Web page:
Many times a person who is required to make a monthly maintenance or child support payment is also required to maintain some kind of financial security during the pendency that the maintenance or child support is to be paid.
The addition of IMDMA 504(f), authorized the court to order a maintenance payor to secure his maintenance obligation with life insurance, resolving a prior conflict among appellate districts. In re Marriage of Ellinger, 378 Ill. App. 3d 497, 317 Ill. Dec. 812, 882 N.E. 2d 692 (3d Dist. 2008).
Maintenance, child support and property payments can be secured during the payor’s life by the use of a collateral trust, and, after the payor’s death, by life insurance, a life insurance trust or a collateral trust, or by the payor’s estate. Any obligation to pay maintenance after the payor’s death must be “unequivocally” and “unmistakably” stated in the judgment for dissolution or settlement agreement. In re Estate of Lundahl, 332 Ill. App. 3d 646, 266 Ill. Dec. 21, 773 N.E.2d 756 (2d Dist. 2002).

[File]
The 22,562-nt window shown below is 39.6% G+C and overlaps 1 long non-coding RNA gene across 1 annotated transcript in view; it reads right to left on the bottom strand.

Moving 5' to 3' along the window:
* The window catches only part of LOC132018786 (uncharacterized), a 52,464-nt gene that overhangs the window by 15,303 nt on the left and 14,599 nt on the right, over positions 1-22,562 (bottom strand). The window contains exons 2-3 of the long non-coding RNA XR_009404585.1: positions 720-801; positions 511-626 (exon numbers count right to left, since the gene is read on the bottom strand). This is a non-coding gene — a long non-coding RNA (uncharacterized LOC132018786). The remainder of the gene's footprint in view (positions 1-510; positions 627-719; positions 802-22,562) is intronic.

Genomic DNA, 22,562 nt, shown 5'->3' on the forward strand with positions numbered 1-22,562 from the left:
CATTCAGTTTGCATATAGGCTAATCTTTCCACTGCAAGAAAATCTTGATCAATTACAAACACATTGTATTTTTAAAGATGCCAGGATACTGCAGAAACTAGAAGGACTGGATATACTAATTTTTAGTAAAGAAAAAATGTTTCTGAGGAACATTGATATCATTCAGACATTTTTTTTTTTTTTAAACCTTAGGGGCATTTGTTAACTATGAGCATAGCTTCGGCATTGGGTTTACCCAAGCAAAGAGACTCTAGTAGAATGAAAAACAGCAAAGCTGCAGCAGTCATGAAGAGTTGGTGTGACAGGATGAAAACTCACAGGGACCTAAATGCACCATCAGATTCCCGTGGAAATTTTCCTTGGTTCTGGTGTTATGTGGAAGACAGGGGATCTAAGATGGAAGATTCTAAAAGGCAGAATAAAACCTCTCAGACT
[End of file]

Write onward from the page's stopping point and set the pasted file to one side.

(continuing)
Although this may seem like an additional burden that is tacked on to the payor’s already outstanding responsibilities, logically it makes sense. If the Court has determined that an individual or family is in need or has a right to maintenance or child support, if the payor deceases prior to their responsibility to pay being over, the burden could possibly fall upon the state; if the individual or family calls upon the state or federal government for financial services due to the deficiency in support that they are receiving after the payor’s death. Usually the burden that is placed on payor is minimal compared with what it could possibly be on the state.
For the full statue (750 ILCS 5/504 (f)) see: ILGA legislation documents